The Aga Khan University Graduate School of Media and Communications has said the media innovations centre, which was commissioned last Friday, is aimed at shaping the future of the media industry in the country.
In an email response on Friday, Prof Lawrence Pintak, the dean of Graduate School of Media and Communications, said the Media Challenge Initiative Media Hub is a regional project that supports innovators and explores new ideas and opportunities to support the mainstream media transition to the next phase.
“This is part of GSMC’s role as a resource for East Africa’s media industry. Media in Uganda, like the rest of the world, are grappling with the twin challenges of digital transformation and the changing audience, which affects the bottom line. All of this has been made even more dramatic by Covid-19,” he said.
Prof Pintak said the project is a partnership with Deutsche Welle Akademie. It is aimed at fostering a community of media innovations through a wide array of short courses for journalists and communicators in civil society and public sector.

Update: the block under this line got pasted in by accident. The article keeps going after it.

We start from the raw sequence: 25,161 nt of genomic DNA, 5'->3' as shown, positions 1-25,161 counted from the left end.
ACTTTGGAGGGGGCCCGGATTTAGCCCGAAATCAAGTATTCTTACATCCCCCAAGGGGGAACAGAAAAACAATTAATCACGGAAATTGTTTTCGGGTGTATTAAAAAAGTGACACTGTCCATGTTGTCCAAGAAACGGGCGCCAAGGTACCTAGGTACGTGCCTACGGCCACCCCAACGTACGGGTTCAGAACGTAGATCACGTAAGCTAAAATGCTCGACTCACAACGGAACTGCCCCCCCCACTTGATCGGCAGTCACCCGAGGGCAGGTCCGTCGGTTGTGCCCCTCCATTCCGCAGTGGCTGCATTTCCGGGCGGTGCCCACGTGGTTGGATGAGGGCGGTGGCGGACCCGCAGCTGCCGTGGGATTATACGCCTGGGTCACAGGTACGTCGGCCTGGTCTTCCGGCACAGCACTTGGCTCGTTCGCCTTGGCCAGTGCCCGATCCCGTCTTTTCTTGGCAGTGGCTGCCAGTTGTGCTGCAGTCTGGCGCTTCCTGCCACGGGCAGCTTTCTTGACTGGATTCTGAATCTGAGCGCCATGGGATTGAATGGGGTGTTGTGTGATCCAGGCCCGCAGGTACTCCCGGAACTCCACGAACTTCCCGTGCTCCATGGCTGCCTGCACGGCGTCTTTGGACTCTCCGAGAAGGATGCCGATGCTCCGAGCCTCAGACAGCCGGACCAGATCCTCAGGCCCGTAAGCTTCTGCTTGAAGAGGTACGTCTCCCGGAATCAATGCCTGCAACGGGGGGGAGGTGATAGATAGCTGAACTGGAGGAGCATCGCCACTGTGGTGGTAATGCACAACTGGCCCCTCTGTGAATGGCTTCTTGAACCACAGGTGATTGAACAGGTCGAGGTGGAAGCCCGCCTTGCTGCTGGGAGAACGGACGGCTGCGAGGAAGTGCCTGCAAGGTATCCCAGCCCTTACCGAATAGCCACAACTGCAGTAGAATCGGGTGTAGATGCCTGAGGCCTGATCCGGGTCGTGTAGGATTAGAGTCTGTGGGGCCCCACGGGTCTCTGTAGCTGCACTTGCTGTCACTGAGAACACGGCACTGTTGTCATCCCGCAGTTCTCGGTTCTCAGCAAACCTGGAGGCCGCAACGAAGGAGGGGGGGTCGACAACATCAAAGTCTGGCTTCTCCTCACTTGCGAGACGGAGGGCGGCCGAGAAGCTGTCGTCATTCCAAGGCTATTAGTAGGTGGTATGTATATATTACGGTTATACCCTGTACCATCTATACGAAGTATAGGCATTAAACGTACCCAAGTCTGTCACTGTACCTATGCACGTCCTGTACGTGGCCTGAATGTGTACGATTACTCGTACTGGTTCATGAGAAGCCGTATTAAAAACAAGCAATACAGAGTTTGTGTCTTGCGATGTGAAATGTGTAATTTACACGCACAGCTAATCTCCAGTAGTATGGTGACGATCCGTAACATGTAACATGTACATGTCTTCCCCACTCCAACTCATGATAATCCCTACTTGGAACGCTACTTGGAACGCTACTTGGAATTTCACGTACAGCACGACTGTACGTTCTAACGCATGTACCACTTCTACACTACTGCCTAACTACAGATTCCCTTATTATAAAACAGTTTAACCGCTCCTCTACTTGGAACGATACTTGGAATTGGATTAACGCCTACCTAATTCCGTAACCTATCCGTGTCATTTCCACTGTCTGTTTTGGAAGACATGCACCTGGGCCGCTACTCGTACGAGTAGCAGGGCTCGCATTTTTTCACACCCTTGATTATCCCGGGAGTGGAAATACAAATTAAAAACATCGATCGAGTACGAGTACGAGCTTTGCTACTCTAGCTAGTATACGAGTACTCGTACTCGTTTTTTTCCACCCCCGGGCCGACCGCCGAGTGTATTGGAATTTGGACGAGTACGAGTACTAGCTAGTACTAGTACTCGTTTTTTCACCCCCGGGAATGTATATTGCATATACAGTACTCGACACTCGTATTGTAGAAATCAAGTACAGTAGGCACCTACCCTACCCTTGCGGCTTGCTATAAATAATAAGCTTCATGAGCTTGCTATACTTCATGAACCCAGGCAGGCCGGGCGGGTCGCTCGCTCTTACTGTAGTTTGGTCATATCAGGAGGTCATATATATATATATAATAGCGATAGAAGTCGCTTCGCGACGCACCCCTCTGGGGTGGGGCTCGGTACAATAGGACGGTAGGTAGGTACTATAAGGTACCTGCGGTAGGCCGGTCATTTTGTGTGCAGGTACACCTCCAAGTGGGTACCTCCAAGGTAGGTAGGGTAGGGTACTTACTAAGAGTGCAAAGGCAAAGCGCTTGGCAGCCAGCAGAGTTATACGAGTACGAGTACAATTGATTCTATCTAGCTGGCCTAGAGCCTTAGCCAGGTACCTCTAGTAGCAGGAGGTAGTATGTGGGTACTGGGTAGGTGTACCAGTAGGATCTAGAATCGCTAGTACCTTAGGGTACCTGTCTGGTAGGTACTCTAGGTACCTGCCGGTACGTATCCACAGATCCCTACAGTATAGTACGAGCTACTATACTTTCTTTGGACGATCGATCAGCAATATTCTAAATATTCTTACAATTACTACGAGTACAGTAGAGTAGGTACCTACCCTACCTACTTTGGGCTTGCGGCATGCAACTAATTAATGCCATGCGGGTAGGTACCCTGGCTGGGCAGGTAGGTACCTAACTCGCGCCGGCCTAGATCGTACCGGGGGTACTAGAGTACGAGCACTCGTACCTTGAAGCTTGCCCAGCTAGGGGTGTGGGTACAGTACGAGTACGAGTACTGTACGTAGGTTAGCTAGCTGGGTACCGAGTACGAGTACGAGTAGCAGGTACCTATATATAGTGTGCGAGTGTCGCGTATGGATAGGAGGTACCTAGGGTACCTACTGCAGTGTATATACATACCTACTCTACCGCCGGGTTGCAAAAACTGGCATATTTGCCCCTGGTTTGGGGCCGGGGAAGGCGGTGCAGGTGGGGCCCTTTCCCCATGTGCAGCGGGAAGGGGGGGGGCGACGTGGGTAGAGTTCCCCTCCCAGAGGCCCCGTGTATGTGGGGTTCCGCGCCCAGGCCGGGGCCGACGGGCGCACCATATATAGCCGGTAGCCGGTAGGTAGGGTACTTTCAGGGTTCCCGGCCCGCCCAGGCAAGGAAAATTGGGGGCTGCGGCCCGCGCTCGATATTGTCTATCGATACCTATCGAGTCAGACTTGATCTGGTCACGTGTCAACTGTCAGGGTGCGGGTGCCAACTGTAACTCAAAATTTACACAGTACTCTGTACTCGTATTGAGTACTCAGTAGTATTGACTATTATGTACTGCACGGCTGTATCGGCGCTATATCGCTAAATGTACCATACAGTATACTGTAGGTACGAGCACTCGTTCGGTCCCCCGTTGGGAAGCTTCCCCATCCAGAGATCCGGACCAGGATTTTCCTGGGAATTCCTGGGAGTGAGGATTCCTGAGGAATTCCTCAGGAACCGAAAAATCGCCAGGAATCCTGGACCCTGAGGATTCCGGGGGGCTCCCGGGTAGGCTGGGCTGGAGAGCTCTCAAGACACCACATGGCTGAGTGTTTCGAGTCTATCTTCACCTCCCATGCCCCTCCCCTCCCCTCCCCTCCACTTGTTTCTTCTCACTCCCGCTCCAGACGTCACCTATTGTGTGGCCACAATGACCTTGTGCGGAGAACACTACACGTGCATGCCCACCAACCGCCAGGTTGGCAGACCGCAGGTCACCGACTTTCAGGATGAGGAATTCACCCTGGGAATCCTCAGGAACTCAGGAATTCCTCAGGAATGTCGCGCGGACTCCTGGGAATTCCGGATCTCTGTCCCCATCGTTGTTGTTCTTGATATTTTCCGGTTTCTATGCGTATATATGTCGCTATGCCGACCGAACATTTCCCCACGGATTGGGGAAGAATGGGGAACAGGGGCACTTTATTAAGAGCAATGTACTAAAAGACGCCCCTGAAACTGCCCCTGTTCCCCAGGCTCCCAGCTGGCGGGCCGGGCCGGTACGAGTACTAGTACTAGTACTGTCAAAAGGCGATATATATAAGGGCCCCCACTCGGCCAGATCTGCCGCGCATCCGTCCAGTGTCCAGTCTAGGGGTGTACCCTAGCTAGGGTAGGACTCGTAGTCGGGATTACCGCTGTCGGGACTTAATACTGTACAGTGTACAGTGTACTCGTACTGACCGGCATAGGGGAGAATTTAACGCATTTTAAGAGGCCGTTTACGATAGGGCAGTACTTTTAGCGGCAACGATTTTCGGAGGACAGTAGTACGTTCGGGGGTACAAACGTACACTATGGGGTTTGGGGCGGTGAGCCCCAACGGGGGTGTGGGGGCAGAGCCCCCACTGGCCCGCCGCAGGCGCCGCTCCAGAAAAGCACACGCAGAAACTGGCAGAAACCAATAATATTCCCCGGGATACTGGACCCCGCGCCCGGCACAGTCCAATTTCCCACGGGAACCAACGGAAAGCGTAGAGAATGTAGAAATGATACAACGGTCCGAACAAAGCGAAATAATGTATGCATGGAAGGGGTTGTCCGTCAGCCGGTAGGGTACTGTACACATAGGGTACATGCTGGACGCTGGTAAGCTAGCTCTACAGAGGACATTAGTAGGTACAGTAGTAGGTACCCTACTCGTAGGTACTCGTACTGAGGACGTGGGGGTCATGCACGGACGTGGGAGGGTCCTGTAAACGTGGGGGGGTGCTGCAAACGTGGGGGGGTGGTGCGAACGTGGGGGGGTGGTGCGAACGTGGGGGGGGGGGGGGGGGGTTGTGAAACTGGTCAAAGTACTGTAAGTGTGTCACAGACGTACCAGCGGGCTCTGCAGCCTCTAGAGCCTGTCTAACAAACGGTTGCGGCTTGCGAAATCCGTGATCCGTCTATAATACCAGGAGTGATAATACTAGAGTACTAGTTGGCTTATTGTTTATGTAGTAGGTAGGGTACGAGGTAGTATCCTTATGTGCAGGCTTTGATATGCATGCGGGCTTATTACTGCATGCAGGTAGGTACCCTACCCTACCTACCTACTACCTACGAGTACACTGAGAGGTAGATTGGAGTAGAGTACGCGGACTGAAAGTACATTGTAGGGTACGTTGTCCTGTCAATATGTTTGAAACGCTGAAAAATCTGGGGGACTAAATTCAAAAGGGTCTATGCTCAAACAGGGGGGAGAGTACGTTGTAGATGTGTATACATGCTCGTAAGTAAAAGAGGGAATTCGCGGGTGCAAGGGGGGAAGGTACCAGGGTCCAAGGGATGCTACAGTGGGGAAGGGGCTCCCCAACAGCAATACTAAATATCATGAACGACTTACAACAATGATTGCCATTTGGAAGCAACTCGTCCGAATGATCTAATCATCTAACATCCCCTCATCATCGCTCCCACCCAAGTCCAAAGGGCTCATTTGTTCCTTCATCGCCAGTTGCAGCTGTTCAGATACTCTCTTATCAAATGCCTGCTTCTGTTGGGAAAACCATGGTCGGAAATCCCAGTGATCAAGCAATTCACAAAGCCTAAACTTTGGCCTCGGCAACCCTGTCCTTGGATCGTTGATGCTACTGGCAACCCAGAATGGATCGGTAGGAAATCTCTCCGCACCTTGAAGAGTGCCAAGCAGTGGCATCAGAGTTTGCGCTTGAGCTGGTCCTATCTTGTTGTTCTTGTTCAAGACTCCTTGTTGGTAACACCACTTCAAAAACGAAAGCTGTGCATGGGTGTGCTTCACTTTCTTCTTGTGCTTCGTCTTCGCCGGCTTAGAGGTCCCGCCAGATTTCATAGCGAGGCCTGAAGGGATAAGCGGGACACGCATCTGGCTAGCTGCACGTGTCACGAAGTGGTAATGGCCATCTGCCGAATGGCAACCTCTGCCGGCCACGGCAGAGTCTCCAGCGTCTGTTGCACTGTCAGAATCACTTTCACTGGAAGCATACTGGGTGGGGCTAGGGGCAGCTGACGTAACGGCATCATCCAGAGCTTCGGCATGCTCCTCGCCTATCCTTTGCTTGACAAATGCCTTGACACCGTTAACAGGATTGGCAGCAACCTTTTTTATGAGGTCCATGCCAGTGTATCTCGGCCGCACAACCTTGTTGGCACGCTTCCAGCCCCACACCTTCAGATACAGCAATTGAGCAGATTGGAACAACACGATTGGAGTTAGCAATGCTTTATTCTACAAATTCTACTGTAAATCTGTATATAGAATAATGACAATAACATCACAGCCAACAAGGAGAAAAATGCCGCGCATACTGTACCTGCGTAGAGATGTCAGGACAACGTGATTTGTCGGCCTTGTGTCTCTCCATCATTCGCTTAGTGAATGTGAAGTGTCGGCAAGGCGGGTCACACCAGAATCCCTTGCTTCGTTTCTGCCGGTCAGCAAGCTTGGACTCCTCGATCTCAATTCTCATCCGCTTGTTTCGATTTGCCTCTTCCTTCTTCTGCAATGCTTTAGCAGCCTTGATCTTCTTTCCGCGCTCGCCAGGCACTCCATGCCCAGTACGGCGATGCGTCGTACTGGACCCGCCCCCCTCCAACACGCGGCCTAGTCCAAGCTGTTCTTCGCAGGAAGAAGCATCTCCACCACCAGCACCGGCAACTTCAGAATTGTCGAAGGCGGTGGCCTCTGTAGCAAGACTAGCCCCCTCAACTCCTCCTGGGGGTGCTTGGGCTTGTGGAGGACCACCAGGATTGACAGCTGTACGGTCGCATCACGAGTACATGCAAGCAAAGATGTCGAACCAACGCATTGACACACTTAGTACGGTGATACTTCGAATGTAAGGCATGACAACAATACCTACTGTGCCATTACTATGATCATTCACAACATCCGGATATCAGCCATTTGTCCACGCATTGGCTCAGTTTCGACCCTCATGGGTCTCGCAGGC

They include young reporters pursuing Master’s degree in Digital Journalism, executive MA in Media Leadership and innovation for the top executives of the region’s news and communications organisations.
Miriam Ohlsen, the country representative for Deutsche Welle Akademie, said the project covers Uganda, Kenya and Tanzania. She said Aga Khan University will gather information from the innovators, researchers and experts and strengthen the ideas for small and medium sized media houses to remain viable.
Mr Abaas Mpindi, the chief executive officer of Media Challenge Initiative, said they are training the next generation of multimedia journalists studying alongside their university degrees to acquire skills for television, fact checking, data journalism, developing their own blogs, solution-based journalism, radio, online and newspaper and connect them to media houses and media managers for employment.
“The Media Hub is an innovation space for disruptive media innovations such as new ways of telling stories, a home for journalists to address issues affecting journalists and journalism,” he said, adding that this is the space where issues such as clashes between security agencies and journalists can be addressed.
He added that Aga Khan University and Deutsche Welle Akademie Uganda contributed €250,000 (about Shs1.09 billion) towards the project and partners such as the European Union, US Embassy and Germany Cooperation, have joined to support the journalists by funding the different needs in news gathering.
Information and National Guidance minister Judith Nabakooba, who commissioned the centre, described it as a timely intervention, especially with the introduction of a course in fact checking because government is developing guidelines to ensure all media houses verify their stories before publishing.